Some — but far from all — of San Francisco's public libraries will start reopening for in-person reading in May.
The San Francisco Main Library's first floor will reopen May 3, and the Chinatown/Him Mark Lai and Mission Bay branches will reopen the week of May 17, Mayor London Breed announced Tuesday.
But when San Franciscans return to libraries in person, it won't be for long stretches. The San Francisco Public Library has developed what it calls its "Browse and Bounce" program for folks to browse books with an expectation of brevity.
No chairs will be available for sitting to read or to study, Breed's office said. No studying or meeting in library branch meeting rooms will be allowed.
Computers will be available for 50-minute stretches, however, with printers and photocopiers also available. Library staff will also be available to answer questions.
“We’ve missed each and every one of our library patrons, just as much as they’ve missed us and we are so proud to start welcoming them back inside,” said City Librarian Michael Lambert in a statement.
Other branches will reopen "as staffing permits," Breed's office said.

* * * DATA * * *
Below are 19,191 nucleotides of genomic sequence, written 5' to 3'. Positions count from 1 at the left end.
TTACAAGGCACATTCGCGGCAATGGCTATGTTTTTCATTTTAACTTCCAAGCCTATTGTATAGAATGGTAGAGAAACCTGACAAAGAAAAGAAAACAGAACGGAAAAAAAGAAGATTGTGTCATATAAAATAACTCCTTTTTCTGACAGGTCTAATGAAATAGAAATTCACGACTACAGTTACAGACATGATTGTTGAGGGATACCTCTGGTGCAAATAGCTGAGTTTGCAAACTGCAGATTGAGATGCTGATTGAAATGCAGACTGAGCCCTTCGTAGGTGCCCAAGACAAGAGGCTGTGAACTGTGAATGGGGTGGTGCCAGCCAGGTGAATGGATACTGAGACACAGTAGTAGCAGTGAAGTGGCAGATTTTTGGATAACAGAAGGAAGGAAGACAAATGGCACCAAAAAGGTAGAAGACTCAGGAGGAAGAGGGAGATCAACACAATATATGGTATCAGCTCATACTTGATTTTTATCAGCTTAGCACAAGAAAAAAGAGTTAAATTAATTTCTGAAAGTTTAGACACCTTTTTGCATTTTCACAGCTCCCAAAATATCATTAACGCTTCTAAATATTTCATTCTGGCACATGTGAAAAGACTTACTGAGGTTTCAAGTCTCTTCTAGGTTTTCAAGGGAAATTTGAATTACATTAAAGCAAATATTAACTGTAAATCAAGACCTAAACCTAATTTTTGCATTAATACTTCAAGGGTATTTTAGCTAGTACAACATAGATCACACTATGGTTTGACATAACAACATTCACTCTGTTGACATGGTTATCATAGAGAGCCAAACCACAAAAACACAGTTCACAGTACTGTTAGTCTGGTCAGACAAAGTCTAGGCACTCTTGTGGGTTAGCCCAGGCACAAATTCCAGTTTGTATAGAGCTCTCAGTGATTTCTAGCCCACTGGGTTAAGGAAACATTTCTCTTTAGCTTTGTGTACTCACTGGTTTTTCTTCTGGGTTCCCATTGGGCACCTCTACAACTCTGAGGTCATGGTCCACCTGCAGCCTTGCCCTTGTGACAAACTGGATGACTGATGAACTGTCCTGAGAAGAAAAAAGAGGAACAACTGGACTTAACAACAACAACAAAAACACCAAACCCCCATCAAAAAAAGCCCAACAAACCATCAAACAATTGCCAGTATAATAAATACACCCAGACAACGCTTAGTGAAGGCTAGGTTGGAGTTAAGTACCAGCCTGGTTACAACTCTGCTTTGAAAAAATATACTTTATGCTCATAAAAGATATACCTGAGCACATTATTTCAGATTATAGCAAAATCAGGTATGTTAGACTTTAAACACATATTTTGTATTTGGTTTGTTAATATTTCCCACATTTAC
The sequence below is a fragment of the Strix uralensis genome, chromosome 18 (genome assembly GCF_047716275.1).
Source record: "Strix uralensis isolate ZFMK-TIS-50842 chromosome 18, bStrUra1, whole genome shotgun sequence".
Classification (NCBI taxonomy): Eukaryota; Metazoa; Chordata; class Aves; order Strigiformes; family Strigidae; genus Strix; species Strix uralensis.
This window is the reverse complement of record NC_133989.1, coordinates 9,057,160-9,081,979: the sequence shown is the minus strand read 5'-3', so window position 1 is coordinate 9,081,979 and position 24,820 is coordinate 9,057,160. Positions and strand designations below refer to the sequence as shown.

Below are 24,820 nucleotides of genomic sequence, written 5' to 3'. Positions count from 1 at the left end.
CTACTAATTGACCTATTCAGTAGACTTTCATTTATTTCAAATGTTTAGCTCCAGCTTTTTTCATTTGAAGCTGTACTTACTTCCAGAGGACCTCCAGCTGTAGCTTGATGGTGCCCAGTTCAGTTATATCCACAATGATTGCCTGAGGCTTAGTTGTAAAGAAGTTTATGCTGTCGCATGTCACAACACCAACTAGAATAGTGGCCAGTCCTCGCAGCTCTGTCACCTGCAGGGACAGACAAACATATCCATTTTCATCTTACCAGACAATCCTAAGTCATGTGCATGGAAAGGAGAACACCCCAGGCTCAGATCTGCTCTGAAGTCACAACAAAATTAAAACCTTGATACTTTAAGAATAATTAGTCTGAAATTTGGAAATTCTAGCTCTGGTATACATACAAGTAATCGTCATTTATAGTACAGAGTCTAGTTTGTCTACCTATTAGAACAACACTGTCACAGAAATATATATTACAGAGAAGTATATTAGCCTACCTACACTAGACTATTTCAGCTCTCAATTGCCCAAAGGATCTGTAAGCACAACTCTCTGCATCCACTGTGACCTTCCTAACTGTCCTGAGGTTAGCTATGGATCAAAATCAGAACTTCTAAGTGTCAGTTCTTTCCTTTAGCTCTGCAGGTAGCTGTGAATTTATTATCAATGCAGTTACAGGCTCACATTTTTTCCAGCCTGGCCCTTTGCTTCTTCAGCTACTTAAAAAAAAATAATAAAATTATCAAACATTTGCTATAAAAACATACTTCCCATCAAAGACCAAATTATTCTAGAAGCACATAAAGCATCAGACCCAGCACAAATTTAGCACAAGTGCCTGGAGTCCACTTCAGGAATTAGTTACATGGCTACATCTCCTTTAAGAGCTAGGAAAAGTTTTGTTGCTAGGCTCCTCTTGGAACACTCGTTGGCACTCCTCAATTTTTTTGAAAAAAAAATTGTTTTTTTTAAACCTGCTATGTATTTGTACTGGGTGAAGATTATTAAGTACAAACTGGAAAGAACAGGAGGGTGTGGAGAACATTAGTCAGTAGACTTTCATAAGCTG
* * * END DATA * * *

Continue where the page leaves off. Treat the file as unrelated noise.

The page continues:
So where are the staff now? Many are helping to fill up grocery bags instead of book bags.
Since March of last year, hundreds of librarians and other library staff have elected to work with the San Francisco-Marin Food Bank as city "disaster service workers," a program that reassigns city staffers when needed in emergencies. They’ve also volunteered at shelter-in-place hotels to help people who are housing insecure to quarantine after testing positive for COVID-19, or have been helping kids navigate their online classes at community learning hubs.
Still, others are helping patrons borrow books at 15 libraries and four bookmobile locations throughout San Francisco, which will continue to allow folks to borrow books in a San Francisco Public Library To Go front door service program.
“I want to thank all of the Library staff, along with all the other City workers, who have been serving San Francisco’s COVID response for more than a year now,” Breed said in a statement. “I know that people have really been missing the library, and though we’ve adapted to provide more to-go options and online resources, there’s nothing quite like getting to browse the shelves and pick out your next book.”
— Joe Fitzgerald Rodriguez